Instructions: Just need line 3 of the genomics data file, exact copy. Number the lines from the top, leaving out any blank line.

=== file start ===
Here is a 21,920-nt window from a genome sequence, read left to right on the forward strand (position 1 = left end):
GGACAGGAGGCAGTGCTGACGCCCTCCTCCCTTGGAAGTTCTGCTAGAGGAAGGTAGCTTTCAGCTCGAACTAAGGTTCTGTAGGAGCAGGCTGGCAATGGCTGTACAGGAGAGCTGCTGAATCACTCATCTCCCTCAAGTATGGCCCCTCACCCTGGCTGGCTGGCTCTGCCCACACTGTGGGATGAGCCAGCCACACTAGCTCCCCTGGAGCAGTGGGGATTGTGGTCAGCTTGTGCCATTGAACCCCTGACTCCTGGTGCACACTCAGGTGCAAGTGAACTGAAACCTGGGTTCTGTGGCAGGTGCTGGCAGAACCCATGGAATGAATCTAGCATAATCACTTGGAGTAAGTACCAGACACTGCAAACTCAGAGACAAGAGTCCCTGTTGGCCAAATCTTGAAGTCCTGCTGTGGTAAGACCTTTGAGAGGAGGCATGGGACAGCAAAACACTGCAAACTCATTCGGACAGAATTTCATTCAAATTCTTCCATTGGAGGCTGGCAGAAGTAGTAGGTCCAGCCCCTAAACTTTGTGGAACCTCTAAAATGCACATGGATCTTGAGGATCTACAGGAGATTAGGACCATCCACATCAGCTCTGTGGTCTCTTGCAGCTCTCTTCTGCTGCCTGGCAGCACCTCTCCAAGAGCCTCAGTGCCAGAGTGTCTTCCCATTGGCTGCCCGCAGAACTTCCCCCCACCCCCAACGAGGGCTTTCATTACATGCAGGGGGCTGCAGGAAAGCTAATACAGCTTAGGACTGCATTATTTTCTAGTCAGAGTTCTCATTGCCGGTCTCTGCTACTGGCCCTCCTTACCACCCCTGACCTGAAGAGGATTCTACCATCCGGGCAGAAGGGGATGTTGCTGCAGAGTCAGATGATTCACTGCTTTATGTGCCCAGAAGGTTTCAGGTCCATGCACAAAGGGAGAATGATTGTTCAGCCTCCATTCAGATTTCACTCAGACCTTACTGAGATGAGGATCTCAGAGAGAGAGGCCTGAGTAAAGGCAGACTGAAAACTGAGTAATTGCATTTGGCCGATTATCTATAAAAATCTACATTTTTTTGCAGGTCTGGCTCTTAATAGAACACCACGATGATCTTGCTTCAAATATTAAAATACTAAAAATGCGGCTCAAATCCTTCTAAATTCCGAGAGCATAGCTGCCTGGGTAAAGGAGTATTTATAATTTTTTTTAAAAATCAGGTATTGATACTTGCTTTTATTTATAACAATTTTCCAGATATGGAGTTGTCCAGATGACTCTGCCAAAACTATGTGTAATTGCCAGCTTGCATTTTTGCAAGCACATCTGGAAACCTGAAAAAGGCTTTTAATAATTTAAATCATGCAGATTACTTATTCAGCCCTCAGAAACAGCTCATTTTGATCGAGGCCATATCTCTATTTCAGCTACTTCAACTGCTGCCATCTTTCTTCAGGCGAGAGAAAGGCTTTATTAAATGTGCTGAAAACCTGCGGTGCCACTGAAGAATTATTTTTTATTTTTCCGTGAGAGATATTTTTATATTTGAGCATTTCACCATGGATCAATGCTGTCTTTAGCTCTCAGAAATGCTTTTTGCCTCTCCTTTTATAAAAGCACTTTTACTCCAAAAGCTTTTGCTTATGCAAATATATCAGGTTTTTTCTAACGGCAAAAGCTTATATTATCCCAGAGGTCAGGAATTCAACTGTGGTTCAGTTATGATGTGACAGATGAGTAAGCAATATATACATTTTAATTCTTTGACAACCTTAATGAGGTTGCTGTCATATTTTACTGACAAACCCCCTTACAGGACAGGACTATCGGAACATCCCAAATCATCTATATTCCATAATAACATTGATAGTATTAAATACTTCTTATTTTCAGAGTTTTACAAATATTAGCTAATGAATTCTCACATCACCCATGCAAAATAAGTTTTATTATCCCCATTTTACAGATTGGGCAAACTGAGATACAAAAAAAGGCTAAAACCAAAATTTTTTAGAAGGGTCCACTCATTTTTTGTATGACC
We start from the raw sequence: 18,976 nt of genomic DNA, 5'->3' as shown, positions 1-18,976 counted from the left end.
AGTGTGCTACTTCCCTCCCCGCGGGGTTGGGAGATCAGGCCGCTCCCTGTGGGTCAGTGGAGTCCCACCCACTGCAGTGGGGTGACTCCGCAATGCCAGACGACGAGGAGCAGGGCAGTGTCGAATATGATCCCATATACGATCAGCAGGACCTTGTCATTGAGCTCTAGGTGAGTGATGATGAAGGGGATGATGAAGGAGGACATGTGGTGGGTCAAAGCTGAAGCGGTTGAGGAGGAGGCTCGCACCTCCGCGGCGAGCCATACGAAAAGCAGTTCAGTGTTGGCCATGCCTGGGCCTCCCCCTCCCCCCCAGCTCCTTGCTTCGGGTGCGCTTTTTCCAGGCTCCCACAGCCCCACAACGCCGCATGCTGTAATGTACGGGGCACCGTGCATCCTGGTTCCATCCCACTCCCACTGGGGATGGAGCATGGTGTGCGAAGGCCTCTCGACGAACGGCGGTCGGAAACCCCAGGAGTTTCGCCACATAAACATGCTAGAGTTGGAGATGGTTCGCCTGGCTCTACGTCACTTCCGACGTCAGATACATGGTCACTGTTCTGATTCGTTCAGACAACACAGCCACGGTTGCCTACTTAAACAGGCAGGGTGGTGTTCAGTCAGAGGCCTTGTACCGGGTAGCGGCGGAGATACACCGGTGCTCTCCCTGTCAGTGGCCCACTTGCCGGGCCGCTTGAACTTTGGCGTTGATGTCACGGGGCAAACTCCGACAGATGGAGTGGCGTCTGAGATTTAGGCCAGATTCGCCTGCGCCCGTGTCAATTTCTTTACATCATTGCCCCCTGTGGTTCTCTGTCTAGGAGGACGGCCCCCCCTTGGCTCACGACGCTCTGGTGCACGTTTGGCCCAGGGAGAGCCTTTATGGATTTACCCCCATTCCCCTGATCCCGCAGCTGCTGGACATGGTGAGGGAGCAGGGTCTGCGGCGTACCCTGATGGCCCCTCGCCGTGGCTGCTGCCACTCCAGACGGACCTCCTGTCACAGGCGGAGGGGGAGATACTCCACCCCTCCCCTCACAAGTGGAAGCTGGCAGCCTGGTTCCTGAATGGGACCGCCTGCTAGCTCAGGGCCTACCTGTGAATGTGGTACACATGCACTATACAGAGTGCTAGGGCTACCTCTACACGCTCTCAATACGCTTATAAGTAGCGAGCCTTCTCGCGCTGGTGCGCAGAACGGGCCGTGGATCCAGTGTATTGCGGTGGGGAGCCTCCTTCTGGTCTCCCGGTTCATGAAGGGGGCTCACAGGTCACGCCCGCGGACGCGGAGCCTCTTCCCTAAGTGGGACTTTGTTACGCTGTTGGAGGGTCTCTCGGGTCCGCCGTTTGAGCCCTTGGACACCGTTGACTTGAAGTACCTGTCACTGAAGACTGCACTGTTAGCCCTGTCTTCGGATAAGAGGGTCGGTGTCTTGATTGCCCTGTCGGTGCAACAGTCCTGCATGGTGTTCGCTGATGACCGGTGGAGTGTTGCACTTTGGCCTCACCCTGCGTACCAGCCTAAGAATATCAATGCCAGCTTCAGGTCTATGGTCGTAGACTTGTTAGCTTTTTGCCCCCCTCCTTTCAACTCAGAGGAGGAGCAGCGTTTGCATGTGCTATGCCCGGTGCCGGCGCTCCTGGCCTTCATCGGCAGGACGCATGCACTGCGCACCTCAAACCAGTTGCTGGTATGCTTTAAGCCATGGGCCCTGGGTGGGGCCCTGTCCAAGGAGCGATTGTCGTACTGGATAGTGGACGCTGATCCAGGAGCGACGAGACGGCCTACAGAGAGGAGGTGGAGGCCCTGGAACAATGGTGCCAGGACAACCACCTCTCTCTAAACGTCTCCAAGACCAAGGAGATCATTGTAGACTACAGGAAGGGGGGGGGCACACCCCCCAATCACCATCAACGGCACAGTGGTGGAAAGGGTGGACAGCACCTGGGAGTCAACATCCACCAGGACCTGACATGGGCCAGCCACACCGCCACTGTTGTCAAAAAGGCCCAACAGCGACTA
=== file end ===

We start from the raw sequence: 18,976 nt of genomic DNA, 5'->3' as shown, positions 1-18,976 counted from the left end.